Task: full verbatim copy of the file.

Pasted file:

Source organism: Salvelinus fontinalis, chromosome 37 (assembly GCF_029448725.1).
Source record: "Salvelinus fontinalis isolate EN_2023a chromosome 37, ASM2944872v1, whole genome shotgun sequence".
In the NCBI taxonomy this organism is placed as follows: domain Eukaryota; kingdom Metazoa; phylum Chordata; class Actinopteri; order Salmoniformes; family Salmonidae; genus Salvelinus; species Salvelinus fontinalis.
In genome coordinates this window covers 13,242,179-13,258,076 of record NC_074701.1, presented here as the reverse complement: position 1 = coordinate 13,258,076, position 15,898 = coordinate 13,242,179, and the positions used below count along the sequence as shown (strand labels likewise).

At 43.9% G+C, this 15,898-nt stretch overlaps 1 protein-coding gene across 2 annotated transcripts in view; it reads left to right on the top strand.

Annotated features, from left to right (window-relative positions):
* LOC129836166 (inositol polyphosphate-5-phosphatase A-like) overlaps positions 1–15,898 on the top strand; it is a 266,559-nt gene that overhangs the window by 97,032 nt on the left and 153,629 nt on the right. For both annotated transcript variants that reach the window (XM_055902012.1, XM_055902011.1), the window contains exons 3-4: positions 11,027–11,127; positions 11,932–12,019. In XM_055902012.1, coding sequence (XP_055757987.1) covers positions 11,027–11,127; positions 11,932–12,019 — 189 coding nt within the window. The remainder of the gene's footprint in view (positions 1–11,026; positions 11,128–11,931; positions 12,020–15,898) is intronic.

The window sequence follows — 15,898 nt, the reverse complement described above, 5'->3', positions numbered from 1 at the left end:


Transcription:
Source organism: Salvelinus fontinalis, chromosome 37 (assembly GCF_029448725.1).
Source record: "Salvelinus fontinalis isolate EN_2023a chromosome 37, ASM2944872v1, whole genome shotgun sequence".
In the NCBI taxonomy this organism is placed as follows: domain Eukaryota; kingdom Metazoa; phylum Chordata; class Actinopteri; order Salmoniformes; family Salmonidae; genus Salvelinus; species Salvelinus fontinalis.
In genome coordinates this window covers 13,242,179-13,258,076 of record NC_074701.1, presented here as the reverse complement: position 1 = coordinate 13,258,076, position 15,898 = coordinate 13,242,179, and the positions used below count along the sequence as shown (strand labels likewise).

At 43.9% G+C, this 15,898-nt stretch overlaps 1 protein-coding gene across 2 annotated transcripts in view; it reads left to right on the top strand.

Annotated features, from left to right (window-relative positions):
* LOC129836166 (inositol polyphosphate-5-phosphatase A-like) overlaps positions 1–15,898 on the top strand; it is a 266,559-nt gene that overhangs the window by 97,032 nt on the left and 153,629 nt on the right. For both annotated transcript variants that reach the window (XM_055902012.1, XM_055902011.1), the window contains exons 3-4: positions 11,027–11,127; positions 11,932–12,019. In XM_055902012.1, coding sequence (XP_055757987.1) covers positions 11,027–11,127; positions 11,932–12,019 — 189 coding nt within the window. The remainder of the gene's footprint in view (positions 1–11,026; positions 11,128–11,931; positions 12,020–15,898) is intronic.

The window sequence follows — 15,898 nt, the reverse complement described above, 5'->3', positions numbered from 1 at the left end: